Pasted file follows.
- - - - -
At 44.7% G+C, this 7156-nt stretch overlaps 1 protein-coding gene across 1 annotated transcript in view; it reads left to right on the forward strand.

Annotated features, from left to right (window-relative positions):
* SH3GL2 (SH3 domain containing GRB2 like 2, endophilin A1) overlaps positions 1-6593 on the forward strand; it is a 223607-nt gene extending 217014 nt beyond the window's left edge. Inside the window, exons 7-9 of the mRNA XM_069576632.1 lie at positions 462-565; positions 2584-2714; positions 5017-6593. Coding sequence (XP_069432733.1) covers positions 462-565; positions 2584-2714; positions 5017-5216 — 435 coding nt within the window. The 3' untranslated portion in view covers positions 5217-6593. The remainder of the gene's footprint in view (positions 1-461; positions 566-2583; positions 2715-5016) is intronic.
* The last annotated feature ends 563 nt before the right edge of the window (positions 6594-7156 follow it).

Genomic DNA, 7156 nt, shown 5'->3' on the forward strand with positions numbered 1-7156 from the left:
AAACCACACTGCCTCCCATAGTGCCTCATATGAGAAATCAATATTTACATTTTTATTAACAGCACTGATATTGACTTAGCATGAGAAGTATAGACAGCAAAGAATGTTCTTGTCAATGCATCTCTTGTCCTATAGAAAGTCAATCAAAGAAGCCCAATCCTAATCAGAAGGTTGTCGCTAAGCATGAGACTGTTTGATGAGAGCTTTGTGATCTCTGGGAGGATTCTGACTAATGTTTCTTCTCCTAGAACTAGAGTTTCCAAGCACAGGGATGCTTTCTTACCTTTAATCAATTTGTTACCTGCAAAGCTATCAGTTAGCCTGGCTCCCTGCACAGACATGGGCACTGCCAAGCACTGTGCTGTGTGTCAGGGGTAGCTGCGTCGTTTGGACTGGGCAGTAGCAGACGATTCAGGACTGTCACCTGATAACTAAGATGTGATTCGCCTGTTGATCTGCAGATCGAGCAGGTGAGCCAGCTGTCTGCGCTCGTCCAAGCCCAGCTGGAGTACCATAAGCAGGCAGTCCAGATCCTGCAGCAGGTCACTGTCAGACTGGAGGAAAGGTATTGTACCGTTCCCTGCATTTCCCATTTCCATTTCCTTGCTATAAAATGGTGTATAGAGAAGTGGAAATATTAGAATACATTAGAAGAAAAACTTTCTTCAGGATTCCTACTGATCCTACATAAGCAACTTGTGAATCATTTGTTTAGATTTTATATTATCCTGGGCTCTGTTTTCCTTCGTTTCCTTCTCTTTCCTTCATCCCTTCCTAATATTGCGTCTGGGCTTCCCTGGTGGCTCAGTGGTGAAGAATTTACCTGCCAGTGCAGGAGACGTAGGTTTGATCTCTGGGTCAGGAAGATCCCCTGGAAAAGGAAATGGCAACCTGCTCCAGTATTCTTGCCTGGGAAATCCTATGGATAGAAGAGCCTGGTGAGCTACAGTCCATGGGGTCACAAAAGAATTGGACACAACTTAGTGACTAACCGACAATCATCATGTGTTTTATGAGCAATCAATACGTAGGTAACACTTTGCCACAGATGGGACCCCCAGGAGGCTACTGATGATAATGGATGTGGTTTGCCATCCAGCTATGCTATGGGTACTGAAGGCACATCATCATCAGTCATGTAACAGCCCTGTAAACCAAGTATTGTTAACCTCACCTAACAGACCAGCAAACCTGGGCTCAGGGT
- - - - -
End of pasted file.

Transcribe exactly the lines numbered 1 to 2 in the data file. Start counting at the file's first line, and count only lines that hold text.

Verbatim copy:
At 44.7% G+C, this 7156-nt stretch overlaps 1 protein-coding gene across 1 annotated transcript in view; it reads left to right on the forward strand.

Annotated features, from left to right (window-relative positions):